“My best friend’s parents paid $10,000 to send him to a place in Arizona, which he went to for a month. He came back, and the next day he woke up and he did crystal. And his parents said they’re going to take that money out of their will. He doesn’t know what to do. So he said, ‘I want to come down there with you.’ He speaks a little bit of Spanish. I’m going to try and get him in.”
By Bill Manson, March 28, 1996 Read full article
“Do you have any identification?” The woman cochair of the board made this demand as though she were expecting an infiltrator from the Mexican provincial police. She stood squarely between me and the other members of the board in the meeting room on the second floor of the Centro. When I explained that my mission was to write a story about the Jewish community of Tijuana, her face closed and the board scattered.
By Alan Cheuse, July 31, 1997 Read full article
“I have thoughts of a backup position,” admits Chuck, “but I don’t have anything in place. It would have to be near the toll road. We’re spoiled by the toll road. We’re 20 minutes to Ensenada or 30 minutes to Rosarito, and yet, we’re a separate community. Other people think we’re on the brink of doom, believing there will be a big puff of smoke one day, and we’ll all go back to what we were before."
By Patrick Daugherty, July 18, 1996 Read full article
I wrote a story about her, called it ‘The Blue Fox.” and decided not to give it to the singles’ magazine. The publisher probably would’ve turned it down. It wasn’t dirty enough — as I wrote it. But a year or two later, after ‘The Blue Fox” appeared in Colorado Review, I sent it to the National Endowment for the Arts as part of a fellowship application. By God, they gave me a pile of money.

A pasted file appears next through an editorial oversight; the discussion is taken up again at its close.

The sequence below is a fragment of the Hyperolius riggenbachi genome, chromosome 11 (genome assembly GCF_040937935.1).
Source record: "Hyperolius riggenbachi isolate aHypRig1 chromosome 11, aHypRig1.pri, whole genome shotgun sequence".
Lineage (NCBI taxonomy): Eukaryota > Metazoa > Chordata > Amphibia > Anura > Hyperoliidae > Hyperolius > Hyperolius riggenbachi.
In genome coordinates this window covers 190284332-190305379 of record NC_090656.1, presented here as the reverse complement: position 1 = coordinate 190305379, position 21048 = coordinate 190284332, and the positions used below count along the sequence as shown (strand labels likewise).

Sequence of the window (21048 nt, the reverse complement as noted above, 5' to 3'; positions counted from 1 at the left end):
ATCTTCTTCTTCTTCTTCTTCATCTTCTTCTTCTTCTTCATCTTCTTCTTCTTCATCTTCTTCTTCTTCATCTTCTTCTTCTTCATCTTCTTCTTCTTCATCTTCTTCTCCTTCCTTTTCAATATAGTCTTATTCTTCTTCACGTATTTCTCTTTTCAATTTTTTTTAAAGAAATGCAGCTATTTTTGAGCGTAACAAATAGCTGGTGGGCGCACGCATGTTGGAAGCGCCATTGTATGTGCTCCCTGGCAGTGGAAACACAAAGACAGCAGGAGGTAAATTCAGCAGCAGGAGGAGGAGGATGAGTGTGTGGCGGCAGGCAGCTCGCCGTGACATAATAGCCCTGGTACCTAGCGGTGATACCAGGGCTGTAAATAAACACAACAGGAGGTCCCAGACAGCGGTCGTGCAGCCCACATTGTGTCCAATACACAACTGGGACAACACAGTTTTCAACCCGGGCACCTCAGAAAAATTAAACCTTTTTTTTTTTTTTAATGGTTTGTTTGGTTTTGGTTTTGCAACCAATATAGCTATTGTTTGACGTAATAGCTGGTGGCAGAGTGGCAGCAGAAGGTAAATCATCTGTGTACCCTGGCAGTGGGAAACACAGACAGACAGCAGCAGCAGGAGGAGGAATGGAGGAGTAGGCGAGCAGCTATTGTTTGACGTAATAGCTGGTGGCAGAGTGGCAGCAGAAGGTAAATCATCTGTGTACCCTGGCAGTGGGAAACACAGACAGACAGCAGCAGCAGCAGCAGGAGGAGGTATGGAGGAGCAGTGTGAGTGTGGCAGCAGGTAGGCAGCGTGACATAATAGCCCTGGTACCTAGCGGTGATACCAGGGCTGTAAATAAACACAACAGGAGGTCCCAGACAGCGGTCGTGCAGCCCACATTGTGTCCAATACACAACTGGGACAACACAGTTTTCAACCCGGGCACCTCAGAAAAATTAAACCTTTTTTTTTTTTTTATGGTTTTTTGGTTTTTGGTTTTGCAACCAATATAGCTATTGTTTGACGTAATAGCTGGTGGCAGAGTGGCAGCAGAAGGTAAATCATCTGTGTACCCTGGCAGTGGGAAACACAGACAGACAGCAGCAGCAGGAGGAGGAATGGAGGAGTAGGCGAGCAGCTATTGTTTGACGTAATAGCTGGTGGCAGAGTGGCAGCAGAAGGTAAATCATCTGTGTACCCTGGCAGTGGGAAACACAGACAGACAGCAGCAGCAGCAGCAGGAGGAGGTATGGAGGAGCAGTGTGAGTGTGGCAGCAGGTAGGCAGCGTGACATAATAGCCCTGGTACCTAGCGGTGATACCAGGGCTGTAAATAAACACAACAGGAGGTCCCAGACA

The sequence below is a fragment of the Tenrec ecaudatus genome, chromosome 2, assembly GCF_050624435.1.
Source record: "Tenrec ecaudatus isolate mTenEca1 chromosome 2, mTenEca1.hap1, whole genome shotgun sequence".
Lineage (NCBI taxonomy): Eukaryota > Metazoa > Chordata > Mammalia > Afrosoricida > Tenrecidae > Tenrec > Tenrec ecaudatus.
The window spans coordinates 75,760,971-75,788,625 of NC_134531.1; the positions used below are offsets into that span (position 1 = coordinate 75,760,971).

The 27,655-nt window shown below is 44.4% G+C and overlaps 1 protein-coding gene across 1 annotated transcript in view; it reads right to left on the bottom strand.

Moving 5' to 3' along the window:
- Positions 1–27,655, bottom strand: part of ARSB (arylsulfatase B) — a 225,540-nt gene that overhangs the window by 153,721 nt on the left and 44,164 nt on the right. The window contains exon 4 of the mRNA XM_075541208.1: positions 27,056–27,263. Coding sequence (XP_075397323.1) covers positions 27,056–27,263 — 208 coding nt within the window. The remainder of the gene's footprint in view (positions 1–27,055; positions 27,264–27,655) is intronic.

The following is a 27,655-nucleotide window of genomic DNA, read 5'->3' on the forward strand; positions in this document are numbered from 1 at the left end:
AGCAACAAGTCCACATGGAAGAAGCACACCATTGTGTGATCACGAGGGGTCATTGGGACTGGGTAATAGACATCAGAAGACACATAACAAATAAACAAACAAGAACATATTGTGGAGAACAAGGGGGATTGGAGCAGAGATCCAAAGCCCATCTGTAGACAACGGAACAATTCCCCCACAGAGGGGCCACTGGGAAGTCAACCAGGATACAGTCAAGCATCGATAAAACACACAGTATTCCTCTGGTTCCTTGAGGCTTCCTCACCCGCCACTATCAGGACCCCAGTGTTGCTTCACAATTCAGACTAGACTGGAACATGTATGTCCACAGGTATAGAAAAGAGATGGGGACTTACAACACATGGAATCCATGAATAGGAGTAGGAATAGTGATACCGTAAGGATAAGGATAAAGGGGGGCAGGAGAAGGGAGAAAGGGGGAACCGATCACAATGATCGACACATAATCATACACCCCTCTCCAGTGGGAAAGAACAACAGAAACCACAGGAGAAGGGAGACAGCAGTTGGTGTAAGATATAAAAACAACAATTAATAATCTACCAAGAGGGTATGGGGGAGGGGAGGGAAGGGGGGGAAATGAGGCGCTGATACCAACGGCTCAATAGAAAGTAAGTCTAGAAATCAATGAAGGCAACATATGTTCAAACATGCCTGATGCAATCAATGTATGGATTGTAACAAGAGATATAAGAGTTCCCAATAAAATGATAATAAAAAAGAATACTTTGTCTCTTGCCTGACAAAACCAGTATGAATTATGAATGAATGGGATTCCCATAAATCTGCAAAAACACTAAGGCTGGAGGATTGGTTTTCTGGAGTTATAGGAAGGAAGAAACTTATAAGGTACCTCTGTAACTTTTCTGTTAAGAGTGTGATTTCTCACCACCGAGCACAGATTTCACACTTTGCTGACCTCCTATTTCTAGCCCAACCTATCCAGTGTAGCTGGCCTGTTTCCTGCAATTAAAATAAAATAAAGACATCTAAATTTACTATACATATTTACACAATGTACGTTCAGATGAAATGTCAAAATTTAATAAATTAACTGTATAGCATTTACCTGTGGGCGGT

By Ken Kuhlken, May 21, 1992 Read full article
“I’ve been to 80 fights in Sevilla,” Dobson says. “You can go there and sit through six bulls and not hear one Ole or one clap. Silence. They sit there. They have their Popsicles or their ice cream or their Coke. And the only thing you ever hear is, ‘Euugghhh.’ Somebody’ll screw up and you hear this moan. On you imagine being down there and hearing that? It’s like blowin’ a high C at the opera!”
By Jeannette DeWyze, March 18, 1993 Read full article
Few if any tourists find their way to Colonia Rubi. Few if any members of Tijuana’s middle class find their way to Colonia Rubi. It has no department stores or duty-free perfume shops. You cannot place an off-track bet in Colonia Rubi, nor order prime rib there. It has no parks or discotheques to speak of. Colonia Rubi is, in fact, more a point of departure than a destination.
By Abe Opincar, Oct. 26, 1995 Read full article